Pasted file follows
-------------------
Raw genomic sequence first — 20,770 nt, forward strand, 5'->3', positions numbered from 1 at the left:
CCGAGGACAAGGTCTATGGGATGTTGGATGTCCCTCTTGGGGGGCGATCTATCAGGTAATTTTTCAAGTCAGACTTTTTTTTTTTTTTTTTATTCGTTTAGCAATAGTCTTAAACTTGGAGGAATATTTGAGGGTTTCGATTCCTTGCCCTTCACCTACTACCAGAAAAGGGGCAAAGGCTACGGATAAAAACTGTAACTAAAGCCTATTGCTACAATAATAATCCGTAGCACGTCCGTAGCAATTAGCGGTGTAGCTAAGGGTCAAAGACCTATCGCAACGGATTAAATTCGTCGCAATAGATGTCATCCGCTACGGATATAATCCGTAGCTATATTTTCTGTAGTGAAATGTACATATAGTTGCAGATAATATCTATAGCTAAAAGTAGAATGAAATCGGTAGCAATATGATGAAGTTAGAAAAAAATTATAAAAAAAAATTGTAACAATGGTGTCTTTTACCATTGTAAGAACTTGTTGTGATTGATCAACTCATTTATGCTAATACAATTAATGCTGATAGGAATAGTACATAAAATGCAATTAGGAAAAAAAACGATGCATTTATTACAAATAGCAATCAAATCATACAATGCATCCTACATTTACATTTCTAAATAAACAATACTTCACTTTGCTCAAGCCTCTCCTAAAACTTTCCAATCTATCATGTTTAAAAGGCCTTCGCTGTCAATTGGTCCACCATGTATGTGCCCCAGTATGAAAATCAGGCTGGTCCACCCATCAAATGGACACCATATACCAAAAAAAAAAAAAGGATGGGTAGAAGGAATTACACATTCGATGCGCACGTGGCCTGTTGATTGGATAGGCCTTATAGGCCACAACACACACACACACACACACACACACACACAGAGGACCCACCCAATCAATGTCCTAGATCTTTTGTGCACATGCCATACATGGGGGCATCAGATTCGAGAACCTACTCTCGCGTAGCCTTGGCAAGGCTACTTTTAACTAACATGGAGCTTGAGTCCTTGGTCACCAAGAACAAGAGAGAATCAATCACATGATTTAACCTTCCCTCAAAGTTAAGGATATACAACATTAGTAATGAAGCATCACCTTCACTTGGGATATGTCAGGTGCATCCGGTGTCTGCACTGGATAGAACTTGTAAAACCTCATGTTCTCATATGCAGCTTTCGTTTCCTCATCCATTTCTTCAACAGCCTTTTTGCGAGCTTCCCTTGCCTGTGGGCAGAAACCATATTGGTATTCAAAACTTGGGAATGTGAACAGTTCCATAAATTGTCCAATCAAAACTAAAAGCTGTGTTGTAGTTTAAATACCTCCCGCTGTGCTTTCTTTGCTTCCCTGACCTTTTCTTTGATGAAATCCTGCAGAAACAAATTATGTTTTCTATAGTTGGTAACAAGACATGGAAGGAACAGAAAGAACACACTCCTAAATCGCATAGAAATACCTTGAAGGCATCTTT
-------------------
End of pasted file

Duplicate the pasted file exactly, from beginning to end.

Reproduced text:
Raw genomic sequence first — 20,770 nt, forward strand, 5'->3', positions numbered from 1 at the left:
CCGAGGACAAGGTCTATGGGATGTTGGATGTCCCTCTTGGGGGGCGATCTATCAGGTAATTTTTCAAGTCAGACTTTTTTTTTTTTTTTTTATTCGTTTAGCAATAGTCTTAAACTTGGAGGAATATTTGAGGGTTTCGATTCCTTGCCCTTCACCTACTACCAGAAAAGGGGCAAAGGCTACGGATAAAAACTGTAACTAAAGCCTATTGCTACAATAATAATCCGTAGCACGTCCGTAGCAATTAGCGGTGTAGCTAAGGGTCAAAGACCTATCGCAACGGATTAAATTCGTCGCAATAGATGTCATCCGCTACGGATATAATCCGTAGCTATATTTTCTGTAGTGAAATGTACATATAGTTGCAGATAATATCTATAGCTAAAAGTAGAATGAAATCGGTAGCAATATGATGAAGTTAGAAAAAAATTATAAAAAAAAATTGTAACAATGGTGTCTTTTACCATTGTAAGAACTTGTTGTGATTGATCAACTCATTTATGCTAATACAATTAATGCTGATAGGAATAGTACATAAAATGCAATTAGGAAAAAAAACGATGCATTTATTACAAATAGCAATCAAATCATACAATGCATCCTACATTTACATTTCTAAATAAACAATACTTCACTTTGCTCAAGCCTCTCCTAAAACTTTCCAATCTATCATGTTTAAAAGGCCTTCGCTGTCAATTGGTCCACCATGTATGTGCCCCAGTATGAAAATCAGGCTGGTCCACCCATCAAATGGACACCATATACCAAAAAAAAAAAAAGGATGGGTAGAAGGAATTACACATTCGATGCGCACGTGGCCTGTTGATTGGATAGGCCTTATAGGCCACAACACACACACACACACACACACACACACACAGAGGACCCACCCAATCAATGTCCTAGATCTTTTGTGCACATGCCATACATGGGGGCATCAGATTCGAGAACCTACTCTCGCGTAGCCTTGGCAAGGCTACTTTTAACTAACATGGAGCTTGAGTCCTTGGTCACCAAGAACAAGAGAGAATCAATCACATGATTTAACCTTCCCTCAAAGTTAAGGATATACAACATTAGTAATGAAGCATCACCTTCACTTGGGATATGTCAGGTGCATCCGGTGTCTGCACTGGATAGAACTTGTAAAACCTCATGTTCTCATATGCAGCTTTCGTTTCCTCATCCATTTCTTCAACAGCCTTTTTGCGAGCTTCCCTTGCCTGTGGGCAGAAACCATATTGGTATTCAAAACTTGGGAATGTGAACAGTTCCATAAATTGTCCAATCAAAACTAAAAGCTGTGTTGTAGTTTAAATACCTCCCGCTGTGCTTTCTTTGCTTCCCTGACCTTTTCTTTGATGAAATCCTGCAGAAACAAATTATGTTTTCTATAGTTGGTAACAAGACATGGAAGGAACAGAAAGAACACACTCCTAAATCGCATAGAAATACCTTGAAGGCATCTTT